It's been two weeks since Amazon.com (NASDAQ:AMZN) rolled out its revolutionary electronic reader. Despite some critical product reviews and backlash from leaf-turning purists, Amazon's publicity push for Kindle is working.

Unfortunately, it's working too well. The online retailer sold out of its initial shipment in less than six hours. Promised delivery dates bumped into December, but now Amazon is telling prospective buyers that they won't get their Kindles until after Christmas.

What's a holiday shopper to do? I was surprised to see several Kindles on eBay (NASDAQ:EBAY) last night, with actual bids topping $800 in some cases. I derisively called the reader a $400 paperweight two weeks ago. For enterprising souls, the Kindle has become more like a quick way to double your money!

Going, going, gone -- to the rich dude in the front, with the wavy hair
Don't let the wacky bids kid you. Sony's PS3s also sold at a premium last year. Then customers realized that supply was greater than demand for the high-priced video game consoles.

I still believe that the Kindle -- in its present form -- is going to be a tough sell to the masses at $400 a pop. You can dismiss the $800-ish bids on eBay as the result of frantic buyers who can't wait for the inevitable price drop next year.

Amazon hasn't released initial order data on the device, though it eventually will. Anecdotal evidence suggests that there are few Kindles out there at the moment. How do I know? Well, all it took was three sales of my Kindle-specific non-financial read "Why the Kindle Will Fail" to temporarily catapult the title to No. 307 on the best-seller list of more than 93,000 available e-books last week.

The self-publishing platform for Kindle can be a game-changer. I felt that way after I saw the light and turned bullish on the Kindle. My painless path to getting published on Kindle even inspired longtime Fool Tony "Off2Aruba" Miller to put out some of his prized recipes. Tasty!

However, for the revolution to happen, Amazon is going to need to attract millions -- or at the very least, hundreds of thousands -- of Kindle buyers at $199, instead of settling for what I would unscientifically peg to be tens of thousands paying $399 at the moment.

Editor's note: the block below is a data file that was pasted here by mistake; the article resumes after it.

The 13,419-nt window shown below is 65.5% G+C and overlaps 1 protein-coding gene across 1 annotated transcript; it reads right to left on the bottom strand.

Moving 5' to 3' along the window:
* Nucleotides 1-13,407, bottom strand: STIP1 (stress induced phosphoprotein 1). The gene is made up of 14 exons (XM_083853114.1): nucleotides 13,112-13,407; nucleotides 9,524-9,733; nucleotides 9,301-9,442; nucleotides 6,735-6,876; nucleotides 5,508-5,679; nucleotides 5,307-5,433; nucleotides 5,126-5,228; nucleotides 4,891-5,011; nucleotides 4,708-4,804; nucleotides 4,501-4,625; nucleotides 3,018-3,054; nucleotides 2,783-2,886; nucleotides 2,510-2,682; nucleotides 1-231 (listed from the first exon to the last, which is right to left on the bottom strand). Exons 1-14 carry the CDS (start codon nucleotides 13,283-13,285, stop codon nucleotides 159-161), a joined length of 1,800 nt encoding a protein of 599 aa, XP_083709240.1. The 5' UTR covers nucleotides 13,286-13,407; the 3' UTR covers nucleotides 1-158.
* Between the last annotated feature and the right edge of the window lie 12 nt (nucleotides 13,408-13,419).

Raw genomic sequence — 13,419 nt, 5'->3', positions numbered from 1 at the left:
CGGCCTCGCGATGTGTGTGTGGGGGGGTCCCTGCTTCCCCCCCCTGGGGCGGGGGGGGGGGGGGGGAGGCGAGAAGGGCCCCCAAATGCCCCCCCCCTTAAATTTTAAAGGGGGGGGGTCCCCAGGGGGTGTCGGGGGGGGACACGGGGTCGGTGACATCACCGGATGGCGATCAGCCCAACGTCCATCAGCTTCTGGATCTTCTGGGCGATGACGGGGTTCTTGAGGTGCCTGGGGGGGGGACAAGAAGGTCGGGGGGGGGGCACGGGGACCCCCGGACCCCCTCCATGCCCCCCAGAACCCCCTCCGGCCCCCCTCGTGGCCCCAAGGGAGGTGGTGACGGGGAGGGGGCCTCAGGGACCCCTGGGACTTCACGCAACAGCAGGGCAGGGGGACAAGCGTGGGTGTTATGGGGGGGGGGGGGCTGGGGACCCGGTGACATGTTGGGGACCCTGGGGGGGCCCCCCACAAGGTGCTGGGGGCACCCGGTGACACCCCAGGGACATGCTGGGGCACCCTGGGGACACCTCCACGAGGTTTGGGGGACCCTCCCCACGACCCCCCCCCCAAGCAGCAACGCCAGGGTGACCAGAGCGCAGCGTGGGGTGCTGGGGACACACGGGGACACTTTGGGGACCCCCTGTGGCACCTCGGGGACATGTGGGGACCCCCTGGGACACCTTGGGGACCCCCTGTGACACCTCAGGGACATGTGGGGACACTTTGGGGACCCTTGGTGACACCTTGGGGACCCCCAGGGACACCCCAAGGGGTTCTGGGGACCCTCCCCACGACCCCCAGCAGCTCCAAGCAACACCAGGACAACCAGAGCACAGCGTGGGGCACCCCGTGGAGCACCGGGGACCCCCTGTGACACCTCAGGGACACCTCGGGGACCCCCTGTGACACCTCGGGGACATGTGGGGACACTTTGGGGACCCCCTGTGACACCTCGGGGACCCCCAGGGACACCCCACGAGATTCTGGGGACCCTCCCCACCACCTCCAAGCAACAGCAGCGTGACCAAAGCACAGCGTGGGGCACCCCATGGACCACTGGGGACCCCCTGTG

Amazon has a real shot here. It can be to electronic readers what Apple (NASDAQ:AAPL) is to digital music and Audible (NASDAQ:ADBL) is to digital audiobooks. And let's not beat around the obvious bush: Kindle 2.0 will probably target digital music and audiobooks. With online connectivity built in, it could easily become a clunky yet workable smartphone to give Palm (NASDAQ:PALM) and Research In Motion (NASDAQ:RIMM) a run for their money.

We still have to get through today before getting to tomorrow, though. That means Amazon has to ramp up production, so the Kindle early adopters don't suffer from buyer's remorse by chasing the device down on third-party auction sites.

The pulse of the Kindle reader
What's selling on the Kindle? It's not the blogs. It's not even the books, really. The two most popular purchases -- and I've checked this every few days, so it's pretty consistent -- are digital subscriptions to The New York Times and The Wall Street Journal.

That's really the best reason to buy a Kindle right now. Paying $9.99 a month to have the Journal delivered digitally into your reader every morning is a compelling purchase. New York Times (NYSE:NYT) investors have to love it that folks are paying $13.99 a month for an inventory-free copy of the newspaper. It's also a good indication that the typical Kindle reader wants his or her literature in small, digestible chunks.

As for the best-selling digital books, they aren't wordy epics from the Tolstoy or Dostoevsky camps. Kindle users may evolve to accept long-form fiction in electronic form, but for now, the early adopters are siding with lighthearted political zingers and femme anecdotes as their digital books of choice. The two books currently at the top are Stephen Colbert's I Am America and Miriam Peskowitz's The Daring Book for Girls.

As long as the ending isn't too many paragraphs away, Kindle users seem happy. That's a good start.

So here's a toast to two very provocative weeks of Kindle in the marketplace. Like a fresh Kindle order, there are a lot of reasons to look ahead to 2008 for fulfillment.  

Rekindling the Kindle:

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Longtime Fool contributor Rick Munarriz has been shopping online for about as long as Amazon.com has been in business, but he rarely has all of the answers. He does not own shares in any of the companies in this story. He is also part of the Rule Breakers newsletter research team, seeking out tomorrow's ultimate growth stocks a day early. The Fool has a disclosure policy.